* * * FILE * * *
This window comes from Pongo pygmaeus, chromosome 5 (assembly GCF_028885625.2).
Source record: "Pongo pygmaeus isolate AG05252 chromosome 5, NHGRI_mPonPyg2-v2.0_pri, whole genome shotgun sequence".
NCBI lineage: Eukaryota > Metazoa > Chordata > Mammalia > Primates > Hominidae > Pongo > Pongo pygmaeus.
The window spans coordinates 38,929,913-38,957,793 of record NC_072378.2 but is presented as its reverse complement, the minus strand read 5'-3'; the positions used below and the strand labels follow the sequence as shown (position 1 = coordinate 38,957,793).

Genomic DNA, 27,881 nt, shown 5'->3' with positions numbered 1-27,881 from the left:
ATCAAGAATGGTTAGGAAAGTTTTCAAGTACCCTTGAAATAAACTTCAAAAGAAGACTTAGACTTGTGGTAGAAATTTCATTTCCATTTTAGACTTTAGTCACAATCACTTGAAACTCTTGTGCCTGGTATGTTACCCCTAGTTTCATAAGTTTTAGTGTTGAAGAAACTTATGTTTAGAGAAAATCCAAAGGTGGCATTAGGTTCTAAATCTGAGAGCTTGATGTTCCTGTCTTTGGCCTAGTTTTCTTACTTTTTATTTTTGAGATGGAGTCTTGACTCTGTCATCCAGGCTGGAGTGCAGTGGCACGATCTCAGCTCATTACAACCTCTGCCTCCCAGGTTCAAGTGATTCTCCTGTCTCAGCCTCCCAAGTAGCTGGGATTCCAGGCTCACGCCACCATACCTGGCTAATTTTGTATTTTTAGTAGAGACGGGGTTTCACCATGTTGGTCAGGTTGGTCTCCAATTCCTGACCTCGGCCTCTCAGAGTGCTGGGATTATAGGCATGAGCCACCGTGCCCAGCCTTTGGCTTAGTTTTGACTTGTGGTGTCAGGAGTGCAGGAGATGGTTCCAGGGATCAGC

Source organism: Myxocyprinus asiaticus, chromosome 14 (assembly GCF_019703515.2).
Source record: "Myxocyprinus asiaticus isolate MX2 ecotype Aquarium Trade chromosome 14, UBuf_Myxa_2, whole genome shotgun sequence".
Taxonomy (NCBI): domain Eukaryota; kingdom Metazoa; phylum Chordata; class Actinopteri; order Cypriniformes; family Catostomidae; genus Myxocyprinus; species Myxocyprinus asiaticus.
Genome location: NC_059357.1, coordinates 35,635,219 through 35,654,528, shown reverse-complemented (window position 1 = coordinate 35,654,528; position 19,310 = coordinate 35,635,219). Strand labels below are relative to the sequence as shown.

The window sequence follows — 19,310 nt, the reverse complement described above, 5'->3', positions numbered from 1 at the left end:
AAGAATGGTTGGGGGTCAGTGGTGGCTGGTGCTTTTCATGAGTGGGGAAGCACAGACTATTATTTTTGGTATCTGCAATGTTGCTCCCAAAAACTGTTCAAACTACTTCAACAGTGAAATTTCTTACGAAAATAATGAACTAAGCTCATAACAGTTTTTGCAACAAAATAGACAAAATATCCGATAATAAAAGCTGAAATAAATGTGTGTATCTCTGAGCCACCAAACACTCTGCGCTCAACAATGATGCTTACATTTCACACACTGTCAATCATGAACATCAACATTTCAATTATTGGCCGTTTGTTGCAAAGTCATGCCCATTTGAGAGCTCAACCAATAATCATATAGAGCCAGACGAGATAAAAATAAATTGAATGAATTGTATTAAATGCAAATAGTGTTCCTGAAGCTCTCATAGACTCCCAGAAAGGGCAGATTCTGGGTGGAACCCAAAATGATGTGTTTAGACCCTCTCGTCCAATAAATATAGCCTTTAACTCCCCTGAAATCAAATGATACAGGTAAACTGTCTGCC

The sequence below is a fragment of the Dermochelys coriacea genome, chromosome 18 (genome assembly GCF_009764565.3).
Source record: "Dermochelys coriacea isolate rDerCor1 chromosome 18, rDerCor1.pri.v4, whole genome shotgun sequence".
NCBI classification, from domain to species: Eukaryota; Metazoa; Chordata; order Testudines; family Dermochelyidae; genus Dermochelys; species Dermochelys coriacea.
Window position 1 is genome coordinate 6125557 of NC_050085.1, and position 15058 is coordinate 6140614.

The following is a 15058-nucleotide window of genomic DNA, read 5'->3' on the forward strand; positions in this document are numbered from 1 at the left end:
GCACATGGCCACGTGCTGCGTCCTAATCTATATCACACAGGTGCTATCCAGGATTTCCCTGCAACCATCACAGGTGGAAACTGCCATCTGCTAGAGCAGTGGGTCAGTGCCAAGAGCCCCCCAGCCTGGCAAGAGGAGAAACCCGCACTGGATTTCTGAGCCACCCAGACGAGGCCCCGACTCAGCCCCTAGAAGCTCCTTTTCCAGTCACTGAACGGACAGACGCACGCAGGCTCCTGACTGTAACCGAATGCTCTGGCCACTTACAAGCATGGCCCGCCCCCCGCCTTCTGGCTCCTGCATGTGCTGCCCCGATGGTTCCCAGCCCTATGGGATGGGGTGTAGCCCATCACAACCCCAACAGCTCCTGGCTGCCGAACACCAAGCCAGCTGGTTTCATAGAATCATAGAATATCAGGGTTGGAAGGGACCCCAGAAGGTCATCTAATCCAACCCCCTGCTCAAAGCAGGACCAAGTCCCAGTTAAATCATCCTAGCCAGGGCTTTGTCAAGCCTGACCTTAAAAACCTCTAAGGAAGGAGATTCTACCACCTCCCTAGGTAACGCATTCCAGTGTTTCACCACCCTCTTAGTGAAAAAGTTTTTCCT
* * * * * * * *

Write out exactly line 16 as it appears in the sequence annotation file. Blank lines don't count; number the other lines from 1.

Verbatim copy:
Window position 1 is genome coordinate 6125557 of NC_050085.1, and position 15058 is coordinate 6140614.